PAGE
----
Panetta: Obama’s ‘red line’ on Syria damaged US credibility

Former Defense Secretary Leon Panetta on Tuesday said President Obama damaged U.S. credibility, when he decided not to take military action against Syrian leader Bashar Assad, despite drawing a "red line" against the use of chemical weapons.

“It was damaging,” Panetta, who is promoting a new book generating headlines for its criticism of the White House, told Yahoo News

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The former CIA director said telling Assad that the U.S. would respond with military strikes if he used chemical weapons was “the right thing to do.”

But after making the threat, "the credibility of the United States is on the line,” Panetta argued.

"It was important for us to stand by our word and go in and do what a commander in chief should do," he added.

After U.S. intelligence assessed that Assad had used chemical weapons in Syria's civil war — killing an estimated 1,400 people — Obama requested that Congress provide authorization for airstrikes against the regime. Lawmakers were poised to refuse that request before Russia brokered a deal by which Assad agreed to turn over his full chemical weapons stockpile to avoid U.S. strikes.

Panetta said that by agreeing to the deal, Obama “sent a mixed message, not only to Assad, not only to the Syrians, but [also] to the world."

“And that is something you do not want to establish in the world, an issue with regard to the credibility of the United States to stand by what we say we're gonna do," Panetta said.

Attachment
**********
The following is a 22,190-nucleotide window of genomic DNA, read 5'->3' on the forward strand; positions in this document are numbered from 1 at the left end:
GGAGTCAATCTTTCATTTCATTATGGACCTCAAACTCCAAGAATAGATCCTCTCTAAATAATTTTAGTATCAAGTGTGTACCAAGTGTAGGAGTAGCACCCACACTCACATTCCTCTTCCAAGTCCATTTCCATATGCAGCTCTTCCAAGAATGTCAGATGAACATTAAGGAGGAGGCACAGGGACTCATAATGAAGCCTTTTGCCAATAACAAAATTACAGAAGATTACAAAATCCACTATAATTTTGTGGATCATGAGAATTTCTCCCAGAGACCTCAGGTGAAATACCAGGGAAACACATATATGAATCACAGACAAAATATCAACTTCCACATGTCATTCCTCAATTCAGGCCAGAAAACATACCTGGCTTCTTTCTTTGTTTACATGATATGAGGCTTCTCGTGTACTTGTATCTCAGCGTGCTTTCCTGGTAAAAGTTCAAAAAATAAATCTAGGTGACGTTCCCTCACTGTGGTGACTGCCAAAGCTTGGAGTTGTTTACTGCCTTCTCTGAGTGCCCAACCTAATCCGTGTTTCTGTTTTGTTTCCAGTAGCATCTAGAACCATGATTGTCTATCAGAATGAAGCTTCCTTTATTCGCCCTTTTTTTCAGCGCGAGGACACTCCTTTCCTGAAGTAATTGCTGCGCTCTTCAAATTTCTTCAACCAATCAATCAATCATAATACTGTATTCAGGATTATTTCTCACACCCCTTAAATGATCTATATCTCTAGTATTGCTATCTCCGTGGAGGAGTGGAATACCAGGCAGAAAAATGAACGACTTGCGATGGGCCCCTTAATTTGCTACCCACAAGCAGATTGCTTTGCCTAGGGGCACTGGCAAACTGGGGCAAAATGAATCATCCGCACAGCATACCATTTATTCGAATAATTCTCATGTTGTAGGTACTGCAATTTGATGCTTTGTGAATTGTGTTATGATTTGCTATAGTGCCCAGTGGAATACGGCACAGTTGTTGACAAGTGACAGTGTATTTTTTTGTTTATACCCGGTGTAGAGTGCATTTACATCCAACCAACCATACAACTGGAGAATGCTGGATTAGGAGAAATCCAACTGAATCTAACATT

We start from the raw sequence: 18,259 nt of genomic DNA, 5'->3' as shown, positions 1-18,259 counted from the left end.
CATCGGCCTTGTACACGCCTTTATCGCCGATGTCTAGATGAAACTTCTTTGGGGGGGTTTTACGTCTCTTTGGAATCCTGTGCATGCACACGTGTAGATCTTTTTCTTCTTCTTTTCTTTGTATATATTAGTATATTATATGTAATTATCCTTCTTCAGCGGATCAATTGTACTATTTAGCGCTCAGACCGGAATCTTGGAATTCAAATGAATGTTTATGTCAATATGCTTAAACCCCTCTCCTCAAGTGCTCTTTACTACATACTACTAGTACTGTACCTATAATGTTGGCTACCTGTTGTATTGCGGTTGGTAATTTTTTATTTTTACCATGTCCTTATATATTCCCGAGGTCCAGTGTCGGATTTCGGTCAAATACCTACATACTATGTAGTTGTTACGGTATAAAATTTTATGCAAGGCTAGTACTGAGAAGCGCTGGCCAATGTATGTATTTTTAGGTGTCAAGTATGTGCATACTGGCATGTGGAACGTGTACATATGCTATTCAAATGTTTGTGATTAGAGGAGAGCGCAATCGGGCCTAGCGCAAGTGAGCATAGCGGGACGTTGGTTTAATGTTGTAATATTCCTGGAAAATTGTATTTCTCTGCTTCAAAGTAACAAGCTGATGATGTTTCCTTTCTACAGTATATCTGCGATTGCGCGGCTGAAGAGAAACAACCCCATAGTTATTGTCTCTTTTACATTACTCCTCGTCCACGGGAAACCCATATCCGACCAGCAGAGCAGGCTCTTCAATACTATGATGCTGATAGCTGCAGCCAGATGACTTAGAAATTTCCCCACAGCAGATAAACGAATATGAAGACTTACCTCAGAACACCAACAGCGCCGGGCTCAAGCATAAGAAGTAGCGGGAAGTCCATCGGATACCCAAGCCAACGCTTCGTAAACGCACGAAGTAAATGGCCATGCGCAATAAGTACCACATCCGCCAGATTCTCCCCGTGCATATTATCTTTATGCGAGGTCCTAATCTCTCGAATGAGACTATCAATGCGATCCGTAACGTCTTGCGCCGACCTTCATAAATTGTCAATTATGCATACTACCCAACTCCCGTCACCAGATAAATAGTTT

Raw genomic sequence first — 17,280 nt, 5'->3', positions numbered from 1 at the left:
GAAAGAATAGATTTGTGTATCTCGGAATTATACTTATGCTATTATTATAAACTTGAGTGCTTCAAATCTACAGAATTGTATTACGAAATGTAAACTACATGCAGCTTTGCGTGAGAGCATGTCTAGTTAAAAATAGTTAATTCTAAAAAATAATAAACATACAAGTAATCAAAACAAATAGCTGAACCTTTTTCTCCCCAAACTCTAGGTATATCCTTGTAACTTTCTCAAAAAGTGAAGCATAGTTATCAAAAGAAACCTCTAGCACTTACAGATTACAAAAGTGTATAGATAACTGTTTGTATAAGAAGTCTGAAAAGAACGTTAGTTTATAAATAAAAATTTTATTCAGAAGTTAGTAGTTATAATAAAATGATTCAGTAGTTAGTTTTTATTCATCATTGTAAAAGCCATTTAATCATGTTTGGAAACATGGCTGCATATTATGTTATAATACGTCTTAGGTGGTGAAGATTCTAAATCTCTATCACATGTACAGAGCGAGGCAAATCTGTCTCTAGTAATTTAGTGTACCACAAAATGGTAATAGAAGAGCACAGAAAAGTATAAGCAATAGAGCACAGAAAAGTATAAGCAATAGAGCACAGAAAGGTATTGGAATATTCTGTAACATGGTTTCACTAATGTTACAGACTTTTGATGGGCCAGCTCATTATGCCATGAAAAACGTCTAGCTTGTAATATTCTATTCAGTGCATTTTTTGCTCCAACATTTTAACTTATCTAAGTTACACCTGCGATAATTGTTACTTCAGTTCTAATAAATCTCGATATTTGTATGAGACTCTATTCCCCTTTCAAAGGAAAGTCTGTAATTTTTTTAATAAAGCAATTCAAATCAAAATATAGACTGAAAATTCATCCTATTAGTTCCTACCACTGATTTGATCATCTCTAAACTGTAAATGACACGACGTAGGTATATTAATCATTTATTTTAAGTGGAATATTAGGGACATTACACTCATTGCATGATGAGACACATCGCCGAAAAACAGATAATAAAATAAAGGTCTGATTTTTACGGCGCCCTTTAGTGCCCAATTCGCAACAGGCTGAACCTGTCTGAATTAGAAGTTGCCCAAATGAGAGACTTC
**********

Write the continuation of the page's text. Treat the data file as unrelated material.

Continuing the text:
On Monday, White House press secretary Josh Earnest said that "as a general matter," Obama was proud to have Panetta serve in his administration. But Earnest also rejected criticism of the president's leadership abilities.

"The president has demonstrated, I think in a rather public fashion over the last several weeks, his success in leading the international community to confront some of the very difficult challenges of our time," Earnest said, pointing to U.S. efforts on Ebola and combating the Islamic State in Iraq and Syria.

"Time and time again, we have seen the president use that position to lead the international community and ensure that we are making the world a better place in a way that also furthers the core interests of American national security," Earnest added. "The president is proud of the record of leadership that he’s demonstrated."